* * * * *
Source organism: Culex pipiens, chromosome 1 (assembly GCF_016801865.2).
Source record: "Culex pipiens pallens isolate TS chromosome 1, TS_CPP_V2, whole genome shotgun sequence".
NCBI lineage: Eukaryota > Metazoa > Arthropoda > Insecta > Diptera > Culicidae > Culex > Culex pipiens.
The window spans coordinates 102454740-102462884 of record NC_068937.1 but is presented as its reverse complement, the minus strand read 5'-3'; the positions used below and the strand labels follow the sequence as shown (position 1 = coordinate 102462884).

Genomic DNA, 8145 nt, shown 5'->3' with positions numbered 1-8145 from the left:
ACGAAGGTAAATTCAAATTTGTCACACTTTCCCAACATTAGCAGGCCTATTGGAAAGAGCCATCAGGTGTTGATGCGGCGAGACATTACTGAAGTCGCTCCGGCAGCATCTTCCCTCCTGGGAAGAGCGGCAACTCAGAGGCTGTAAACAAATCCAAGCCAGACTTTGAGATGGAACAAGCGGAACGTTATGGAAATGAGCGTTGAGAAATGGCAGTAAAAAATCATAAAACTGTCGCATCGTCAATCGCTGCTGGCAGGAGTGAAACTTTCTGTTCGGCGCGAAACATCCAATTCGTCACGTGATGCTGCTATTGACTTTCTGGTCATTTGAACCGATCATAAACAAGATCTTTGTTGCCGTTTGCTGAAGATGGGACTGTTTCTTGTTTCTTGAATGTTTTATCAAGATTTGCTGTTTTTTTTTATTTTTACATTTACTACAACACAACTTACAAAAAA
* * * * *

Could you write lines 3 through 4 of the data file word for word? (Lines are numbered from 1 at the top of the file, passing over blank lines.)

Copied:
NCBI lineage: Eukaryota > Metazoa > Arthropoda > Insecta > Diptera > Culicidae > Culex > Culex pipiens.
The window spans coordinates 102454740-102462884 of record NC_068937.1 but is presented as its reverse complement, the minus strand read 5'-3'; the positions used below and the strand labels follow the sequence as shown (position 1 = coordinate 102462884).